All information remains confidential. In rare circumstances we may need to break confidentiality if we are concerned that someone is at severe risk.

Do I need to use any protection for oral sex?

STIs can be passed on during oral sex. Herpes can be transferred during skin on skin contact e.g.: during kissing or oral sex. Chlamydia can also be transferred
during oral sex. Using condoms and dental dams can reduce the risk of transmission, flavoured condoms and dental dams can enhance the pleasure and protect
during oral sex. 

I think I might be gay, who can I talk to?

It's normal to feel attracted to both girls and boys when you're growing up. Find out about coming out, safer sex, and how to deal with bullying if it happens to you.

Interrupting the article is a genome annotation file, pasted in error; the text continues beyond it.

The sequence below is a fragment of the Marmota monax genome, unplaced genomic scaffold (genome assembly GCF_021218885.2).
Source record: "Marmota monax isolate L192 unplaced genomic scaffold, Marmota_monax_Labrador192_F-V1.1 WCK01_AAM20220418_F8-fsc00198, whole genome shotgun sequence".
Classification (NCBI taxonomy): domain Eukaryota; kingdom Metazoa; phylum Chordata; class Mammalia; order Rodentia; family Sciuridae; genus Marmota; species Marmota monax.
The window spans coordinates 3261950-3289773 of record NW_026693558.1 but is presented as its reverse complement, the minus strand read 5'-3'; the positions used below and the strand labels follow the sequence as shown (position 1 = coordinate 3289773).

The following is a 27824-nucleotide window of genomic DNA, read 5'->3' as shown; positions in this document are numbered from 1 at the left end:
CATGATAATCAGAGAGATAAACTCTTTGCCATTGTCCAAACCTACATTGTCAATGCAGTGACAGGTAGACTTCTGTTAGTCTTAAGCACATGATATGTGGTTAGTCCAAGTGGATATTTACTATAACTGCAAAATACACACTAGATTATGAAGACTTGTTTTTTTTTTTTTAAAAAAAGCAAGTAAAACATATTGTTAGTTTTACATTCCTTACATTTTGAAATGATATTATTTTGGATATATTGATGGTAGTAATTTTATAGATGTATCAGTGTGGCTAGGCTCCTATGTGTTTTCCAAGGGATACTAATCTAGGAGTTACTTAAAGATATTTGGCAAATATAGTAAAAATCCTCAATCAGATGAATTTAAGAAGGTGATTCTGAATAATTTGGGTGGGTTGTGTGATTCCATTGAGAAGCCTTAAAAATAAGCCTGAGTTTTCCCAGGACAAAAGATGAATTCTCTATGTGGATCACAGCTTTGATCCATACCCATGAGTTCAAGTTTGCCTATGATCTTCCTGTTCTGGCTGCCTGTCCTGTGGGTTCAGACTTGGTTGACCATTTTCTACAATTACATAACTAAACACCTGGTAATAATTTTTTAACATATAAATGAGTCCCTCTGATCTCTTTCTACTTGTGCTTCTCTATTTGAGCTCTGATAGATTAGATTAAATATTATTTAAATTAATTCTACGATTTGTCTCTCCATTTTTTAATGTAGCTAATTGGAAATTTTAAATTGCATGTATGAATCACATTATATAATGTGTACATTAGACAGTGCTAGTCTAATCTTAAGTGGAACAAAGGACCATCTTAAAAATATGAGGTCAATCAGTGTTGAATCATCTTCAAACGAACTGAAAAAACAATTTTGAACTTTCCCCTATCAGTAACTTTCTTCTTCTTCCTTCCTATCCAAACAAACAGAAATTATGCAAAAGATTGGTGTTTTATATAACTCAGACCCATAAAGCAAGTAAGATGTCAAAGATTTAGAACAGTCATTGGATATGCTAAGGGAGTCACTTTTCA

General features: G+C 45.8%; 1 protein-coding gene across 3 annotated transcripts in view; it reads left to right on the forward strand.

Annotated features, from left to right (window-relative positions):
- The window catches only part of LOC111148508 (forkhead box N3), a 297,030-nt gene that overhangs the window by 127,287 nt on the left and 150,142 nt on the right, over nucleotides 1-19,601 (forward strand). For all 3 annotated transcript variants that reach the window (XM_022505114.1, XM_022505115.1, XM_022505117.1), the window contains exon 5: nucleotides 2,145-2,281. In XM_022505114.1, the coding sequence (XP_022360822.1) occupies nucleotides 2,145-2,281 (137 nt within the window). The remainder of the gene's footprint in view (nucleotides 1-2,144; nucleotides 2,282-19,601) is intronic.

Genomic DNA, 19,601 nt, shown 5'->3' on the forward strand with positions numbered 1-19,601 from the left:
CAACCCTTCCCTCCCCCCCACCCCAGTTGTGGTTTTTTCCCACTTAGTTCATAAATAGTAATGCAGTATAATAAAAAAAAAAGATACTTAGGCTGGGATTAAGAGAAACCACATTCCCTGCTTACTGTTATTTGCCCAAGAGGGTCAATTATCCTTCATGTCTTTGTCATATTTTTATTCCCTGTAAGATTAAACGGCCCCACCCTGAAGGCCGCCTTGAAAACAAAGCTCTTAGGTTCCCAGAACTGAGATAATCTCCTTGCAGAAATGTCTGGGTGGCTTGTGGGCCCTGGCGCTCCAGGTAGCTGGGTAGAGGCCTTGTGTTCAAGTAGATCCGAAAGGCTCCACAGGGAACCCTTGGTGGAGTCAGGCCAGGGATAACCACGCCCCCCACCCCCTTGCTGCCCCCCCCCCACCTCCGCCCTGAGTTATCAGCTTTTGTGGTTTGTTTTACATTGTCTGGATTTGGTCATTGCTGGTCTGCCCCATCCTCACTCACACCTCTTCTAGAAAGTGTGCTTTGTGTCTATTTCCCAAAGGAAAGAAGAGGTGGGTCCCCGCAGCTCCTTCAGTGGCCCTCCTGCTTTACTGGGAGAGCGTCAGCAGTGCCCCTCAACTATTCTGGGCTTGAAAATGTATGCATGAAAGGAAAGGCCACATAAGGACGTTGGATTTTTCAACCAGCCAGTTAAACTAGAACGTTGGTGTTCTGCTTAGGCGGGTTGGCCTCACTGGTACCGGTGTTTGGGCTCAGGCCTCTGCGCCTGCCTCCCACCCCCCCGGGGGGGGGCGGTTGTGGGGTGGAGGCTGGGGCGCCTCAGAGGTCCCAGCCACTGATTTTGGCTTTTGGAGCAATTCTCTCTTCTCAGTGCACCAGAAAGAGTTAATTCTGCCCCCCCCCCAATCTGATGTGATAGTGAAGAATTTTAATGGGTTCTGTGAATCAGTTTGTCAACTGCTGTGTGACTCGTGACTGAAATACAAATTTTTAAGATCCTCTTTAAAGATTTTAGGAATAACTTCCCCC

For further information see here: 

How long after unprotected sex should I get tested?

Common sexually transmitted infections can take up to two weeks before they can be detected, so if you need to make sure you haven’t caught anything within the
last fourteen days, you may be advised to repeat your tests at a later stage.
However, it is important that you are seen ASAP if you have any symptoms at all.

How do I learn more about safeguarding?

See here for more information  about safeguarding http://www.worcestershire.gov.uk/info/20054/safeguarding_children

What is child sexual exploitation?

See here for more information about child sexual exploitation: https://www.nspcc.org.uk/preventing-abuse/child-abuse-and-neglect/child-sexual-exploitation/

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Your Question . . .
We aim to respond to questions as soon as possible, but please be aware this may take up to one working week. If you require urgent help visit your GP, call 111 or if it is an emergency dial 999 or visit A&E?